The major disadvantage of bariatric sleeve surgery is the excess skin that will sag when a patient loses weight.

The degree to which this both bothers patients, and in how much skin sags, is highly variable on the individual.

The degree to which the skin sags is both a function of the patient’s age and height, as well as external factors like how their skin has been stretched over the years.

Most patients will suffer from some degree of excess skin as weight is lost. It causes some degree of discomfort for patients, but mostly it is the mental picture that patients have of themselves that suffers most.

Patients must be aware that this is one of the steps in the recovery from bariatric surgery, and cannot be avoided. Additionally, sagging skin would develop if a patient lost weight by more traditional methods.

There are a couple of different ways in which a patient can combat excess or sagging skin. For one, several months after surgery they should start weight


This will expand the muscles and tighten the skin in the process.

Two, a separate purely cosmetic surgery is available if the patient wishes to go this route. This surgery is fairly expensive, is not covered by insurance, and offers no health benefits aside from the mental wellbeing of the patient.



Complications from bariatric sleeve surgery are exceedingly rare, but when they do occur they are very serious.

There are three primary complications that one must worry about.

All of these complications have severe consequences if not treated immediately, however they are very rare because of the non-invasive nature of the surgery.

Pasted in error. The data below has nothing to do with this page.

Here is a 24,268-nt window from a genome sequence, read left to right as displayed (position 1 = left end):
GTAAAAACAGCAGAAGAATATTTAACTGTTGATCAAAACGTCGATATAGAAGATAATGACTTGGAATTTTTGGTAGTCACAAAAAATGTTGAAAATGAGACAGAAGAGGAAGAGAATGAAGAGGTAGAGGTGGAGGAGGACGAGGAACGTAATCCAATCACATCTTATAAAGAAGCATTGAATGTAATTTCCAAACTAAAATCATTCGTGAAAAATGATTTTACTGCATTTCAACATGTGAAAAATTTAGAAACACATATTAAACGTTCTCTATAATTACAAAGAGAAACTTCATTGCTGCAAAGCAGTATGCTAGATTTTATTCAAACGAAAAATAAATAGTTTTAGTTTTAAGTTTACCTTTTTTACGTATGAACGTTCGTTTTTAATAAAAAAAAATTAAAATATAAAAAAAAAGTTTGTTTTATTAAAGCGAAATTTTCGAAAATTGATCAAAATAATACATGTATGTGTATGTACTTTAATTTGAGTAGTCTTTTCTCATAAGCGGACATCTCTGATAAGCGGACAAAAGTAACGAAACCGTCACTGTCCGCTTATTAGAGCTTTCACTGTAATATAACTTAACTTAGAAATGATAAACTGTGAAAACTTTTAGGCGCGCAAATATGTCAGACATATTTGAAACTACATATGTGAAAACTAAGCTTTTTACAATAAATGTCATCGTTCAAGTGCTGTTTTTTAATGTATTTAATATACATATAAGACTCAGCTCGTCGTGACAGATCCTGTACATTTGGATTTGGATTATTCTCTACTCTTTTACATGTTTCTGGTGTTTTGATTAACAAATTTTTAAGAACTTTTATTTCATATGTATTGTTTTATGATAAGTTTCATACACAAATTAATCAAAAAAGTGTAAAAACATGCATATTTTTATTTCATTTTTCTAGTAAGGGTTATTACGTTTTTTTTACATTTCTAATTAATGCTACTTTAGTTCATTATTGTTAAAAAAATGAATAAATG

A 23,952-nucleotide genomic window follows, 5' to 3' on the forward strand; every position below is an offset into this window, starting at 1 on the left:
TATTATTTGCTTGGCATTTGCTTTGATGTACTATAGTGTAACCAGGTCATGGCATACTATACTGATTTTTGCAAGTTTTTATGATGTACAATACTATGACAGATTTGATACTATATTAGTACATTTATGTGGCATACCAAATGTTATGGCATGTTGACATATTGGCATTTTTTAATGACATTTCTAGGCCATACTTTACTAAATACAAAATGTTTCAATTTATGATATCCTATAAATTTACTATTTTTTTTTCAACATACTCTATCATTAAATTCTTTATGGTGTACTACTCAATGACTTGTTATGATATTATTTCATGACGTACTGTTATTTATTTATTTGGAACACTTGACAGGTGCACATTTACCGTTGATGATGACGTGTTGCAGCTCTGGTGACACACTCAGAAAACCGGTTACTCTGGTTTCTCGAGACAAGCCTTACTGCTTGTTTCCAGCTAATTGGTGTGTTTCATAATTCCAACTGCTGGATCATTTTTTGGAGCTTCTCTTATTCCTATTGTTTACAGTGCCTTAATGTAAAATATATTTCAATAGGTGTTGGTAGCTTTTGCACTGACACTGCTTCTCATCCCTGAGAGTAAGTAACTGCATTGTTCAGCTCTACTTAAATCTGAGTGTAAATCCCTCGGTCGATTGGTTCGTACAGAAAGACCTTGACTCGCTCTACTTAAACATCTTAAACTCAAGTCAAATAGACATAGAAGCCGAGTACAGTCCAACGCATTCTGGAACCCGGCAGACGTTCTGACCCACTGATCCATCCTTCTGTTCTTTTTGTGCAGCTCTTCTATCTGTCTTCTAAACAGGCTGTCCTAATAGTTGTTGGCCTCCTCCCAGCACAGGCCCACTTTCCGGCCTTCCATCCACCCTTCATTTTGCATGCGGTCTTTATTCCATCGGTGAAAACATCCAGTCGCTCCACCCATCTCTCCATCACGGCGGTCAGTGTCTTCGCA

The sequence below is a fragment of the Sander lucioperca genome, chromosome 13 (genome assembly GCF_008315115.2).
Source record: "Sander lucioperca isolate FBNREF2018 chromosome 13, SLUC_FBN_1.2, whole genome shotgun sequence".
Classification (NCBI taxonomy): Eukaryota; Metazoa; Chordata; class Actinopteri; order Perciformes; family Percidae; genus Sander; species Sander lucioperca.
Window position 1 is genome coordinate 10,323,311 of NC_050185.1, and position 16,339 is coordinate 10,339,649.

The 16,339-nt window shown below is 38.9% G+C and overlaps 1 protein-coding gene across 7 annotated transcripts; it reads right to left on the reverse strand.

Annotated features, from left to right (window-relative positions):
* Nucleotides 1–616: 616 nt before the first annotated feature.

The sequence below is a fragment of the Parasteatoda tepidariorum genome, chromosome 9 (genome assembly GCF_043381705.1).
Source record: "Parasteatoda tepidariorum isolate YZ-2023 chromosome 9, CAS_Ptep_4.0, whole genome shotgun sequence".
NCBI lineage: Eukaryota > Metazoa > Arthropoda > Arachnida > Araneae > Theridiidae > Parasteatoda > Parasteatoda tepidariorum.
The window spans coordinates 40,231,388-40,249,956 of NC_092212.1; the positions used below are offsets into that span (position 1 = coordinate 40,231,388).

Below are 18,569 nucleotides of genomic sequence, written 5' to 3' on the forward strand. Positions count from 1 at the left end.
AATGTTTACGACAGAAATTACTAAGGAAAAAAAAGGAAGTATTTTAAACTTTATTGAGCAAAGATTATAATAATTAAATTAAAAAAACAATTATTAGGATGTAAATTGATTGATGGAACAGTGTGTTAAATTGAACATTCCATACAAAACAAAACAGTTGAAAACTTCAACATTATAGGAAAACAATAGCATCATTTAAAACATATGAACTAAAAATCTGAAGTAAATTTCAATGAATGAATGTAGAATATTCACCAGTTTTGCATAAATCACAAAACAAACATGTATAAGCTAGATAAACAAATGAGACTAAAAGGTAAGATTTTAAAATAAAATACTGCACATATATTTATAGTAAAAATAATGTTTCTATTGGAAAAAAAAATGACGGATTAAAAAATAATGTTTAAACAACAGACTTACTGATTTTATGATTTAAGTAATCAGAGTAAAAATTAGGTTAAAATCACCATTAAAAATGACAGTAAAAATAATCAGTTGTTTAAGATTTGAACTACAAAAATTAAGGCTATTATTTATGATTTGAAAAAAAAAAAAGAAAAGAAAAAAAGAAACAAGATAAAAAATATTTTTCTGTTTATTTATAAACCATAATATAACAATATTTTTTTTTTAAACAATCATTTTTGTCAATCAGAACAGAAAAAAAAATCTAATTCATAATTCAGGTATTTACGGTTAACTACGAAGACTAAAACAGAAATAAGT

The complications are internal bleeding, abdominal infection, and complications from the anesthetic used during surgery.

Internal bleeding is the most common of these complications, but again it happens very rarely.

This occurs when there is a leak from the staple near the cut of the stomach.

This leads to internal bleeding from the stomach to the mid- section of the body.

This complication is why patients need one to three weeks for post operation recovery depending on their field of work, and also why they cannot lift objects heavier than ten pounds for up to a month.

As long as a patient avoids breaking these suggestions as set forth by their doctor, then internal bleeding should not occur. If it does happen, a patient must go to the hospital immediately.

They will become aware of this complication by experiencing strong pain in their abdomen.

Abdominal infection could stem from the surgery itself, but is rare because of the small incision that is cut in the abdomen.

This complication stems from poor disinfection protocols of the tools used during the operation, and would be the fault of the medical team conducting the operation.

Major precautions are taken in hospitals so that this does not happen, and instances of this are very rare.

This can be treated with antibiotics but will require a patient to visit a hospital to find why the problem occurred.

A patient would become aware of this complication very shortly after surgery, as they would develop a fever, as well as severe pain in the abdomen.

The most severe complication of this surgery is related to the anesthesia used.

A patient is fully under anesthetic during the operation, and if the wrong amount of anesthetic is used then the patient can fall into a coma.

This is a worry of all operations that require a patient to be fully asleep during surgery, and instances of this are exceedingly rare in every country, but especially in the United States and European countries.

It is something a patient should be made aware of, but nothing that should cause them to not to go through with surgery.[/cs_text][/cs_column][/cs_row][/cs_section][/cs_content]

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One Comment on “The Complete Bariatric Surgery Guide”

  1. Sarah Cummings

    I can’t believe that the recovery time for this operation only took one to two days? Great post. I think this would be a very much helpful catch-up in considering this option to solve obesity.